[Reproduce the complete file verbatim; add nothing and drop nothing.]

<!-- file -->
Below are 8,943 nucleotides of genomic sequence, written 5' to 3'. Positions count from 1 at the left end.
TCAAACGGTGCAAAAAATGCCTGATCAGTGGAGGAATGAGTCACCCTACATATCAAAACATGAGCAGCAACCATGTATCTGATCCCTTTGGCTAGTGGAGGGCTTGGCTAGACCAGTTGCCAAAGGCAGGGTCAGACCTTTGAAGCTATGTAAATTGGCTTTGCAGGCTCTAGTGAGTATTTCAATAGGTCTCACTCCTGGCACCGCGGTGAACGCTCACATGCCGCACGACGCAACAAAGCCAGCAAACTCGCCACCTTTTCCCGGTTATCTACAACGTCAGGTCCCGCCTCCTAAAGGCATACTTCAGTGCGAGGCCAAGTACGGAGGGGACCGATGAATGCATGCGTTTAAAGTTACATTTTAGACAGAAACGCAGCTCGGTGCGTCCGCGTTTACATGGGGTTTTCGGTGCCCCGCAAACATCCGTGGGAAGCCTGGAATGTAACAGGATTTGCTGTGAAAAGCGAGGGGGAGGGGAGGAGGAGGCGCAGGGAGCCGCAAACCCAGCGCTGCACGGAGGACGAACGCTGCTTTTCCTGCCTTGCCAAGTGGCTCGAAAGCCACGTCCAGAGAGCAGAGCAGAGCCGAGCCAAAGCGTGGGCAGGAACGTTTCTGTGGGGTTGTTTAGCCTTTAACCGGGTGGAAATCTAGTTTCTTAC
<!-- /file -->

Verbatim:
Below are 8,943 nucleotides of genomic sequence, written 5' to 3'. Positions count from 1 at the left end.
TCAAACGGTGCAAAAAATGCCTGATCAGTGGAGGAATGAGTCACCCTACATATCAAAACATGAGCAGCAACCATGTATCTGATCCCTTTGGCTAGTGGAGGGCTTGGCTAGACCAGTTGCCAAAGGCAGGGTCAGACCTTTGAAGCTATGTAAATTGGCTTTGCAGGCTCTAGTGAGTATTTCAATAGGTCTCACTCCTGGCACCGCGGTGAACGCTCACATGCCGCACGACGCAACAAAGCCAGCAAACTCGCCACCTTTTCCCGGTTATCTACAACGTCAGGTCCCGCCTCCTAAAGGCATACTTCAGTGCGAGGCCAAGTACGGAGGGGACCGATGAATGCATGCGTTTAAAGTTACATTTTAGACAGAAACGCAGCTCGGTGCGTCCGCGTTTACATGGGGTTTTCGGTGCCCCGCAAACATCCGTGGGAAGCCTGGAATGTAACAGGATTTGCTGTGAAAAGCGAGGGGGAGGGGAGGAGGAGGCGCAGGGAGCCGCAAACCCAGCGCTGCACGGAGGACGAACGCTGCTTTTCCTGCCTTGCCAAGTGGCTCGAAAGCCACGTCCAGAGAGCAGAGCAGAGCCGAGCCAAAGCGTGGGCAGGAACGTTTCTGTGGGGTTGTTTAGCCTTTAACCGGGTGGAAATCTAGTTTCTTAC